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Church reveals own plan to tackle Troubles

BY Alf McCreary

Published 09/06/2016

Presbyterians frustrated at political attempts to deal with the past have said it is
Presbyterians frustrated at political attempts to deal with the past have said it is "time for God's people to forge ahead" and tell their own story - in the hope that others will follow

Presbyterians frustrated at political attempts to deal with the past have said it is "time for God's people to forge ahead" and tell their own story - in the hope that others will follow.

The Presbyterian General Assembly yesterday backed funding for a research project on how their Church responded to the Troubles.

The task group recommending the project said that priority should be given to those connected with the Presbyterian Church and "have first-hand experience of being victims and survivors of the Troubles".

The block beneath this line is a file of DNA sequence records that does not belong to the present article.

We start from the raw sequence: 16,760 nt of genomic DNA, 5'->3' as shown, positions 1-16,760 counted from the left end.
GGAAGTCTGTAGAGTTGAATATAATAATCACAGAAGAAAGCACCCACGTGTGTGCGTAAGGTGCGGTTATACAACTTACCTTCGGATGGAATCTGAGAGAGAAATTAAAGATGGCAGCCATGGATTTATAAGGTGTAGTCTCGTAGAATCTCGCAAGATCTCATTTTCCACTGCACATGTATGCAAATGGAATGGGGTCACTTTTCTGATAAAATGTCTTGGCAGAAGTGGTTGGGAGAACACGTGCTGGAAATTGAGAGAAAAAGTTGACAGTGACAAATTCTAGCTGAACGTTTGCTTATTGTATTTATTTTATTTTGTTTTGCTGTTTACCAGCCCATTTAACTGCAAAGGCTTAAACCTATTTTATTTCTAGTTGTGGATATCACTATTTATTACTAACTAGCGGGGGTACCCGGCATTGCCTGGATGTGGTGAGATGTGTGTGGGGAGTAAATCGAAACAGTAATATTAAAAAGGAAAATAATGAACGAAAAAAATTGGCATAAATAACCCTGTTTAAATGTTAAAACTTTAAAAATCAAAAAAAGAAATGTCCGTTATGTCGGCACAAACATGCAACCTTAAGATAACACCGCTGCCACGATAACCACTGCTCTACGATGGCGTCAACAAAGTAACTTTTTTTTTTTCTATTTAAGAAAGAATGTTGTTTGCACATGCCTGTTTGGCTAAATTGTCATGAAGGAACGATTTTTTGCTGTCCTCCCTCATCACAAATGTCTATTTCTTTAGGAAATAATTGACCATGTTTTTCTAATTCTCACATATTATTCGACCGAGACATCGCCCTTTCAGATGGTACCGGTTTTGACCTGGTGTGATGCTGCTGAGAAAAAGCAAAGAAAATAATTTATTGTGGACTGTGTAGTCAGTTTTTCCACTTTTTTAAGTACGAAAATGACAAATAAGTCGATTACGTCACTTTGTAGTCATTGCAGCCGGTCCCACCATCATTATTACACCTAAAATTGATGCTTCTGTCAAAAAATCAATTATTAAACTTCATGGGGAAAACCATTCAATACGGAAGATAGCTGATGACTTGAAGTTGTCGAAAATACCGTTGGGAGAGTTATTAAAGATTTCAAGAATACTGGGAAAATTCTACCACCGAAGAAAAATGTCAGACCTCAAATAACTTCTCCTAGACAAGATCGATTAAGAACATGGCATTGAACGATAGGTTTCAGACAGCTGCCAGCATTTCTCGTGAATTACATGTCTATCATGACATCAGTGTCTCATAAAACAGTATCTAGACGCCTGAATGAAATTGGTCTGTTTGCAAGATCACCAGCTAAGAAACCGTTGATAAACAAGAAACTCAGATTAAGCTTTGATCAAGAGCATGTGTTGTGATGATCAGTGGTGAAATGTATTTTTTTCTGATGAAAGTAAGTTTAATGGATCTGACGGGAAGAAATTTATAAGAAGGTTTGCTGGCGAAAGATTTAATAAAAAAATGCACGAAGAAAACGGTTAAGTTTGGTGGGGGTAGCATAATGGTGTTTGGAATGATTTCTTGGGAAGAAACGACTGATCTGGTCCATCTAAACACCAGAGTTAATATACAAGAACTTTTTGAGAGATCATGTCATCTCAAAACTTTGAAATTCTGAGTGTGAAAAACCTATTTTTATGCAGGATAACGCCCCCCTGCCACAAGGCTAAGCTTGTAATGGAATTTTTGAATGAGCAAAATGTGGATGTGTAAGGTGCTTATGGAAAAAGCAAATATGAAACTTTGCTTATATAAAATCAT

The range of interviewees will include ministers, chaplains, youth workers, health and social care professionals, prison officers, politicians, members of the loyal orders, paramilitaries and others.

Rev Tony Davidson, convenor of the Church's group tackling the legacy of the Troubles, said: "Attempts by politicians to deal with the past have stalled.

"It is now time for God's people to forge ahead and examine our own past in the hope that other Churches and wider society will follow."

Dr Norman Hamilton said: "I hope this will send a strong message to political parties and others that the Church is committed to playing its part in helping to build better relationships in civic life and local communities."

Belfast Telegraph

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